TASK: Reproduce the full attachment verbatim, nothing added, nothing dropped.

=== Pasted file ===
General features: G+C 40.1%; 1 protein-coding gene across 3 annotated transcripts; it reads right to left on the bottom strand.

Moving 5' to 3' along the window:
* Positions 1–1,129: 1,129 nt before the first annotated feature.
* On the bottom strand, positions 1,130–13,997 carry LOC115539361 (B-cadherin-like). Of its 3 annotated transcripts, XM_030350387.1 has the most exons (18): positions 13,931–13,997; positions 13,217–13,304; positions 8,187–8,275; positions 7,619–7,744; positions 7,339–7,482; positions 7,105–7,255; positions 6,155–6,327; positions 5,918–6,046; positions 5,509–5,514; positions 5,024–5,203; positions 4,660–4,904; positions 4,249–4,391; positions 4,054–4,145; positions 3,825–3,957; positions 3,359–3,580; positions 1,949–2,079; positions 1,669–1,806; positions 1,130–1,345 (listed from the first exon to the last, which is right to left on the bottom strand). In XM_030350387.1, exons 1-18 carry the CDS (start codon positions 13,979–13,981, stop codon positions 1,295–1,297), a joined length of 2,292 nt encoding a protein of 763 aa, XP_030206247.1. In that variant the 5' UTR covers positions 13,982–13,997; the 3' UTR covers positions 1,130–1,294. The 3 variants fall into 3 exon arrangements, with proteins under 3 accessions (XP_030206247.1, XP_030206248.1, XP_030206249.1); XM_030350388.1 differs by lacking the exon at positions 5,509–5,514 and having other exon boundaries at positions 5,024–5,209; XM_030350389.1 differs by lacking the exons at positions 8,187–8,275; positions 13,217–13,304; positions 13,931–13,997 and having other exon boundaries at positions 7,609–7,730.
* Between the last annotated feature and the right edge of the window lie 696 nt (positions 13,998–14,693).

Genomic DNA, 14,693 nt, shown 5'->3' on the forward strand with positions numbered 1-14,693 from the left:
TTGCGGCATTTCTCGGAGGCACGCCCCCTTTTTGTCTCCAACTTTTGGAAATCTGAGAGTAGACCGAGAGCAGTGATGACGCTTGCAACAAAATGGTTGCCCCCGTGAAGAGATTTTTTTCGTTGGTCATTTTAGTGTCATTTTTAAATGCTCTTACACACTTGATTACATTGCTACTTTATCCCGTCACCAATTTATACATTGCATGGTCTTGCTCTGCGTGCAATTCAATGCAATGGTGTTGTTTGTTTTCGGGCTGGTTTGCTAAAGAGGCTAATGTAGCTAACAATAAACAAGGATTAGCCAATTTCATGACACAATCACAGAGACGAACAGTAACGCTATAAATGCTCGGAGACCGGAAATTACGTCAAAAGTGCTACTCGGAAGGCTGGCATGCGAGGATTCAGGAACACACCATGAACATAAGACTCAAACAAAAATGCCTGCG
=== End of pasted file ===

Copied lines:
General features: G+C 40.1%; 1 protein-coding gene across 3 annotated transcripts; it reads right to left on the bottom strand.

Moving 5' to 3' along the window:
* Positions 1–1,129: 1,129 nt before the first annotated feature.
* On the bottom strand, positions 1,130–13,997 carry LOC115539361 (B-cadherin-like). Of its 3 annotated transcripts, XM_030350387.1 has the most exons (18): positions 13,931–13,997; positions 13,217–13,304; positions 8,187–8,275; positions 7,619–7,744; positions 7,339–7,482; positions 7,105–7,255; positions 6,155–6,327; positions 5,918–6,046; positions 5,509–5,514; positions 5,024–5,203; positions 4,660–4,904; positions 4,249–4,391; positions 4,054–4,145; positions 3,825–3,957; positions 3,359–3,580; positions 1,949–2,079; positions 1,669–1,806; positions 1,130–1,345 (listed from the first exon to the last, which is right to left on the bottom strand). In XM_030350387.1, exons 1-18 carry the CDS (start codon positions 13,979–13,981, stop codon positions 1,295–1,297), a joined length of 2,292 nt encoding a protein of 763 aa, XP_030206247.1. In that variant the 5' UTR covers positions 13,982–13,997; the 3' UTR covers positions 1,130–1,294. The 3 variants fall into 3 exon arrangements, with proteins under 3 accessions (XP_030206247.1, XP_030206248.1, XP_030206249.1); XM_030350388.1 differs by lacking the exon at positions 5,509–5,514 and having other exon boundaries at positions 5,024–5,209; XM_030350389.1 differs by lacking the exons at positions 8,187–8,275; positions 13,217–13,304; positions 13,931–13,997 and having other exon boundaries at positions 7,609–7,730.
* Between the last annotated feature and the right edge of the window lie 696 nt (positions 13,998–14,693).

Genomic DNA, 14,693 nt, shown 5'->3' on the forward strand with positions numbered 1-14,693 from the left:
TTGCGGCATTTCTCGGAGGCACGCCCCCTTTTTGTCTCCAACTTTTGGAAATCTGAGAGTAGACCGAGAGCAGTGATGACGCTTGCAACAAAATGGTTGCCCCCGTGAAGAGATTTTTTTCGTTGGTCATTTTAGTGTCATTTTTAAATGCTCTTACACACTTGATTACATTGCTACTTTATCCCGTCACCAATTTATACATTGCATGGTCTTGCTCTGCGTGCAATTCAATGCAATGGTGTTGTTTGTTTTCGGGCTGGTTTGCTAAAGAGGCTAATGTAGCTAACAATAAACAAGGATTAGCCAATTTCATGACACAATCACAGAGACGAACAGTAACGCTATAAATGCTCGGAGACCGGAAATTACGTCAAAAGTGCTACTCGGAAGGCTGGCATGCGAGGATTCAGGAACACACCATGAACATAAGACTCAAACAAAAATGCCTGCG